"It is not something we're going to be able to do overnight," Barack Obama said as he sent his Middle East envoy, George Mitchell, off to the region. Or was it when he was talking about closing Guantánamo? Or, perhaps, when he was discussing the impact of his stimulus package on the cratering American economy? Actually, the President used a version of the line multiple times during his first week in office a week that, rather than offering the catharsis of a bright new American morning, summoned the groaning image of a supertanker attempting a U-turn in a tiny Arctic bay. The weather in Washington was cold and cloudy. The President seemed overcast as well, stowing his megawatt smile as he acknowledged one of the more depressing days in U.S. economic history the day that major companies laid off more than 75,000 employees. I barely saw him smile all week.
This is quite a gamble Obama is taking. Just as he could have opted for the adrenaline rush of grand rhetoric in his Inaugural Address but didn't, he could have turned any of the profoundly serious actions of his first week into a whiz-bang photo opportunity. He could have planted solar panels and a wind turbine on the White House roof or blasted the Bush Administration as he signed an Executive Order banning torture or lacerated the bankers who got us into the economic mess. But that's not his style, apparently. He has reversed the tactical, win-the-news-cycle sensibility of recent presidencies. During his first week in office, at least, he opted for strategy and substance over showbiz. (See pictures of Obama's Inauguration.)
Which is not to say there weren't symbolic gestures. But the groups Obama lavished his attention on were an unlikely bunch: diplomats, Muslims and Republicans. The gestures involved a geographic humility that was a clean break from the presidential past: he went to the State Department, to the Capitol, and appeared on the Al Arabiya television network before granting an interview to any of the American channels. In each case, the gesture was made more for its long-term effect than its short-term bang.
The President visited the State Department on his second full day in office to send a message: diplomacy will now take precedence over military force in U.S. foreign policy and his Administration's will be a diplomacy of constant, persistent attention to the world's problem areas rather than slapdash summitry. The occasion for Obama's visit was the announcement of two special envoys, Richard Holbrooke and George Mitchell, both of whom represent a silent reproach to the Bush Administration. Holbrooke will have the near impossible task of untangling the mess in Afghanistan and Pakistan, a problem exacerbated by recent American inattention to detail in the area. (The deterioration toward chaos in Pakistan, especially, surprised some of the President's closest aides.)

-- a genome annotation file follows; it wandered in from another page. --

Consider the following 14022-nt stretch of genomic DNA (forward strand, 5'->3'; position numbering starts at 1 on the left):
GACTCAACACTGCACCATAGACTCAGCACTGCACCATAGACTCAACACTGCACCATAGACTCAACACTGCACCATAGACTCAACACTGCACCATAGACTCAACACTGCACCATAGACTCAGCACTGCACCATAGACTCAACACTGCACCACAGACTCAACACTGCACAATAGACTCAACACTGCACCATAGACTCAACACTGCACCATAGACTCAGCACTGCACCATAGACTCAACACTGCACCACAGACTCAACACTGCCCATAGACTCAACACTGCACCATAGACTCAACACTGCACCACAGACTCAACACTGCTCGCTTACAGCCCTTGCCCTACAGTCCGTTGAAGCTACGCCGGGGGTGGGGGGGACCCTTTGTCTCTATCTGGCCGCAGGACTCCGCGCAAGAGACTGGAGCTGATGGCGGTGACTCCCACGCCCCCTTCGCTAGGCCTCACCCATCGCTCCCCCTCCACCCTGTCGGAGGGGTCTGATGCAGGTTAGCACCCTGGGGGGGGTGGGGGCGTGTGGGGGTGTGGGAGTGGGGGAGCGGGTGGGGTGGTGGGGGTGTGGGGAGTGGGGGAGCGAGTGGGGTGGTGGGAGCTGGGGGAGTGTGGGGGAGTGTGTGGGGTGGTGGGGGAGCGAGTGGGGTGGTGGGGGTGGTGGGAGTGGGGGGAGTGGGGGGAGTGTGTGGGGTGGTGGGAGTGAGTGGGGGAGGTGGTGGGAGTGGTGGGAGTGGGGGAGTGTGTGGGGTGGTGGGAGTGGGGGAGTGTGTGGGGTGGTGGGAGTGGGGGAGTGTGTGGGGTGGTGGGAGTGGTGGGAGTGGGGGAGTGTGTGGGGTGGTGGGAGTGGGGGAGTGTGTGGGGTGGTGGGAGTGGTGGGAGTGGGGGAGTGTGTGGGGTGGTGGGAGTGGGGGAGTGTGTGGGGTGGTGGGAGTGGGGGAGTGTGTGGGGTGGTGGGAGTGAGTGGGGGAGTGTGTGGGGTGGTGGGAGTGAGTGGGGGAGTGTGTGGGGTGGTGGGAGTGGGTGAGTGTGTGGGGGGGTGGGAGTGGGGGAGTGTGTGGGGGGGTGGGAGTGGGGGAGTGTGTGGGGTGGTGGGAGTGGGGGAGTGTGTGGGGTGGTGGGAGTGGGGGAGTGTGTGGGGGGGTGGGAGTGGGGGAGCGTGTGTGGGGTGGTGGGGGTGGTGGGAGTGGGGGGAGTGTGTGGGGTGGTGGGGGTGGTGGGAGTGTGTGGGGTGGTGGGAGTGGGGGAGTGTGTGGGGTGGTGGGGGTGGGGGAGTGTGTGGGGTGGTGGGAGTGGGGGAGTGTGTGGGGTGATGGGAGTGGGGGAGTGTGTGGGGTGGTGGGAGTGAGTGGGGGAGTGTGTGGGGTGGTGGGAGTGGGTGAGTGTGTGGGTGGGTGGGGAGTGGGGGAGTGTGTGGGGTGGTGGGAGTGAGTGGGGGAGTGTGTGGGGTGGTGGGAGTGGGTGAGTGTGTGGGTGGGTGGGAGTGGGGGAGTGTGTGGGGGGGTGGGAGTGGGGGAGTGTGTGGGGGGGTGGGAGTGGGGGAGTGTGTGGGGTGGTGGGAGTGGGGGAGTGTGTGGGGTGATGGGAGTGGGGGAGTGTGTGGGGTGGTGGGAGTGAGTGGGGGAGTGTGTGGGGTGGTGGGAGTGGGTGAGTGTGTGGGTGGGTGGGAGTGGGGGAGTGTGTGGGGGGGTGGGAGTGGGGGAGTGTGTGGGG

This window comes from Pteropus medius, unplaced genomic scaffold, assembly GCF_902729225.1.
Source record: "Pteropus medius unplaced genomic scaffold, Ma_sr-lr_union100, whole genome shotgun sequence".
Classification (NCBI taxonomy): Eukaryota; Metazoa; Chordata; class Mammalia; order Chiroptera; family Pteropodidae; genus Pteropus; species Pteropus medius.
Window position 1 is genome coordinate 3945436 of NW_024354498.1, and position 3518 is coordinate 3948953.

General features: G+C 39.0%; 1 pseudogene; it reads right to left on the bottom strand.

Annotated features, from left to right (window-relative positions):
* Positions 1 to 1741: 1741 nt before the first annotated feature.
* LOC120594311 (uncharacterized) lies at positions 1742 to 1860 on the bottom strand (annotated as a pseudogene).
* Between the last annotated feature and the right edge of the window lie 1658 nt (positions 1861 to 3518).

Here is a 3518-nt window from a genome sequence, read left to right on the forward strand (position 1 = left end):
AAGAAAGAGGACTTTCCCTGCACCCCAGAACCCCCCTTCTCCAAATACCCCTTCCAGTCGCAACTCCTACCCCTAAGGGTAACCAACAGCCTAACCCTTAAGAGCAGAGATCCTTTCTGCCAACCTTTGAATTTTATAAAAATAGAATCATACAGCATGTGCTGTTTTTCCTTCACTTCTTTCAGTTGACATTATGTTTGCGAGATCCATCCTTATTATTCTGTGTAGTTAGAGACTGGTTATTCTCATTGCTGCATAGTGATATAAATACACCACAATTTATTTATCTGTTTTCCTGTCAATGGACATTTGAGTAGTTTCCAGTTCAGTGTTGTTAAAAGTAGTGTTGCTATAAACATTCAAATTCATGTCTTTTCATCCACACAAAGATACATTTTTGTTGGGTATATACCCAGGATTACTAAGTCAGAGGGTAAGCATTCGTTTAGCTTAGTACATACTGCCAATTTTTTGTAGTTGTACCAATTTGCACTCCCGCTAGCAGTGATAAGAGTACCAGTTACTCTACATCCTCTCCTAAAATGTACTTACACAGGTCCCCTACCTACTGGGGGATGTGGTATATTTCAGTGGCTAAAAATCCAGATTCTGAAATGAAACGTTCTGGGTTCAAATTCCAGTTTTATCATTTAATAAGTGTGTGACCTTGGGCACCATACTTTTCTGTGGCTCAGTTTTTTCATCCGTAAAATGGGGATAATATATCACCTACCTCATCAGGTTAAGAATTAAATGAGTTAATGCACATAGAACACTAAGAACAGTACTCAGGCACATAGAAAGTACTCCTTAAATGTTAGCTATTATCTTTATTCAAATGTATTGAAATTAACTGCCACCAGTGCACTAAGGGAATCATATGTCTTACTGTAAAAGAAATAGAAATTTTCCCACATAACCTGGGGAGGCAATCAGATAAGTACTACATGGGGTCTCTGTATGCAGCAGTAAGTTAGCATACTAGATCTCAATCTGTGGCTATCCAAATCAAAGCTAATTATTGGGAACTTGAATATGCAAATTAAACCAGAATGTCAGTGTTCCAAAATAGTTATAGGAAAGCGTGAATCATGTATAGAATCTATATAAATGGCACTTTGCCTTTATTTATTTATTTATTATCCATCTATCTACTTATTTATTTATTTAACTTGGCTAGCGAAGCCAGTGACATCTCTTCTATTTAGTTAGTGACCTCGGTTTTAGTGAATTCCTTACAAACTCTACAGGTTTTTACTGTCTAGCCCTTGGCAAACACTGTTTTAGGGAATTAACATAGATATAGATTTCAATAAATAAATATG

The Mitchell appointment will probably prove controversial among Israel's neoconservative American supporters and, quite possibly, with Israel's government, especially if the Likud Party wins the Feb. 10 elections. To Likudniks, the very act of naming an envoy is suspicious: Mitchell is likely to do something the Bush Administration rarely did ask for Israeli concessions, however minor. The Mitchell appointment and the Al Arabiya interview are of a piece: respect will be paid to Muslims by the Obama Administration. The long-term goal is to weaken the regional tyrants and extremists by depriving them of the Great Satan caricature the first step toward a more plausible U.S. policy in the area, the threshold necessary for creative negotiating to begin.
Obama's almost fetishistic pursuit of Republicans two hours spent with the crabby minority at the Capitol! is another attempt to deprive his enemies of a Great Satan. The President will make some Republican-oriented concessions, dropping some of the cheesier spending from the stimulus plan. He will get some GOP votes for his stimulus package, but more important, he is establishing himself as a relentlessly reasonable and polite presence in town and his comity is making it all the more difficult for buffoons like Rush Limbaugh to influence the tone of the Republican opposition.
Obama will win a great victory on the stimulus plan. But it will be his last for a while. By June, there will be grousing that Obama hasn't pulled us out of the recession yet. By December, there will be complaints that his diplomacy hasn't achieved breakthroughs. The President's best-case scenario is similar to Reagan's: that the bad news will begin to dissipate by the midterm elections of 2010, limiting the Democratic losses, and disappear entirely by 2012. Reagan was lucky in that way. Obama is facing more difficult problems and might not be so lucky. But at least, for the moment, he is paying his public the great compliment of taking his job seriously, focusing on the long-term substance rather than the bread and circuses that masqueraded as leadership in the recent past.